Just like with many a New Year’s resolution, smoking is often at the top of the hypnosis wish list. And for good reason: In a study from the University of California at San Francisco, smokers who had two 60-minute hypnosis sessions and three phone follow-ups were more likely to abstain from cigarettes a year later versus those who had the same number of standard behavioral counseling sessions and follow-ups. And there are a slew of other bad habits that can benefit from targeting the subconscious mind—nail biting and hair pulling to fear of flying, overeating and insomnia. Even reversing timid behavior in the bedroom or a shop-til-you-drop obsession. And while it’s easy to get all gung-ho day one of the New Year, setting reasonable, attainable goals and planning for the barriers you might encounter will make you more likely to cross the finish line.
“I find that when I can help someone identify the reason for doing something that’s not good for him or her, then change comes so much more easily,” says Tucker. “When the subconscious aligns with a conscious intention and the two areas communicate, a specific behavior pattern just doesn’t fit anymore.”
While ending not-so-good behavior is often first on the list to start anew, experts agree that getting hypnotized to instigate a good habit or thought process could be a fresh alternative. “Every now and then I meet with someone who wants to move forward in their life and be in the world in a different way—experience something new and be more proactive—they’ll say that they want to be in a relationship or be truly happy,” says Tucker.
At The Hypnosis Network, a company that utilizes renowned hypnotists worldwide to create prerecorded sessions that can be downloaded and listened to in the comfort of your own home, a set of sessions meant to enhance productivity and lessen procrastination is one of the site’s top sellers.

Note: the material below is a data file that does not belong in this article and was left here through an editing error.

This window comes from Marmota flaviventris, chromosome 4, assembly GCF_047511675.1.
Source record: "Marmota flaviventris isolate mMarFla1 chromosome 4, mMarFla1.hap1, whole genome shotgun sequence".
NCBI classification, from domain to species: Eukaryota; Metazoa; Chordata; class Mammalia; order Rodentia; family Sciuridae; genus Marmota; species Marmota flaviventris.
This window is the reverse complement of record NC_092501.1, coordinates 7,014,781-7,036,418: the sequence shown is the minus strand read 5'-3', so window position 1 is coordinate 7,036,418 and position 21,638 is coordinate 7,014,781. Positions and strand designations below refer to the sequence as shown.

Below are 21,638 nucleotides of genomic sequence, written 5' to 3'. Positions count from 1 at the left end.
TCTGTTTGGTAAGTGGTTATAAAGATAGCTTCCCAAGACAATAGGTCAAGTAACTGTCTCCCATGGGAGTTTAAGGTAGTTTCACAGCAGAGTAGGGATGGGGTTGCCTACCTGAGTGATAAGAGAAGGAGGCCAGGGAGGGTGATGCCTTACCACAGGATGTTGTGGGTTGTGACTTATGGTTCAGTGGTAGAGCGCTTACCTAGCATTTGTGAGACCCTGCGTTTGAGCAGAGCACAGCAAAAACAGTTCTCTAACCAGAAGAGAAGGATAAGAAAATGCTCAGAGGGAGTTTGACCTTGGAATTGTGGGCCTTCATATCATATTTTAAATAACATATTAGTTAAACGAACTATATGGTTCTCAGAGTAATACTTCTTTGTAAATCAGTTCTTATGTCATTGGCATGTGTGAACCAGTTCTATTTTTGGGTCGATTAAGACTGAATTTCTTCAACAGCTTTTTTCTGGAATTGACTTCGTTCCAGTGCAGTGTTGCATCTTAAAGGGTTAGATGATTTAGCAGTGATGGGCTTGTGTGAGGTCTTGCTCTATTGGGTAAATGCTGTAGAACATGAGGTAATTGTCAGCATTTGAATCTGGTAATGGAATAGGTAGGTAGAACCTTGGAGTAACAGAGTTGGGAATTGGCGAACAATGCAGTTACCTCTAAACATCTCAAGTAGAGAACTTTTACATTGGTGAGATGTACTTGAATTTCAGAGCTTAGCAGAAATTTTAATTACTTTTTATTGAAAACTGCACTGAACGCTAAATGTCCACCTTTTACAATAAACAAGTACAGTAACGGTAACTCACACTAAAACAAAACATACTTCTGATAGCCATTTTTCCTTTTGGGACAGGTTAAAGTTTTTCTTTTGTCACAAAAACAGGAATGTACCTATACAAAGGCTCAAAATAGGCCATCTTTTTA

And although once considered magic show hoopla, hypnosis is gaining cred in the medical arena. A recent study conducted at Mount Sinai Medical Center in New York City showed that breast cancer patients who received a 15-minute hypnosis session by a psychologist prior to surgery needed less anesthesia and reported feeling less pain, fatigue and nausea post-surgery than the control group who had a general counseling session (in addition to incurring lower operating room expenses and surgical time).
“I’ve had surgeons tell me they can tell when a patient has had a hypnosis session pre-surgery,” says Roberta Temes, Ph.D, a psychotherapist and certified hypnotherapist in New Jersey and author of "The Complete Idiot’s Guide to Hypnosis." “These patients’ vital signs stay steady, there’s often little or no need for pain meds, plus patients are even happy and smiling.” Temes explains that she’ll tell a pre-op patient positive thoughts before they head in: that they’re excited to go through with the procedure and will feel better; that they’re in good hands and will heal quickly.
And research suggests that the mind is sending the message to the body: In a pilot study, Carol Ginandes, Ph.D. of Harvard Medical School, found that participants with a specific ankle fracture who received a multi-session hypnotic intervention protocol designed to accelerate healing, in addition to customary orthopedic care, showed significantly greater fracture healing on x-rays six weeks after the injury than those who received only standard care.
Want to wake up every day excited to hit the gym? Or make broccoli your first choice over chocolate? Whatever the resolution, never underestimate the power of your own mind to make it a reality: “Hypnosis is the original mind body medicine,” says Dr. Temes.
In my case, it helped me overcome a seemingly insurmountable challenge. I've been smoke-free for seven months and am living the happy, healthy life I deserve.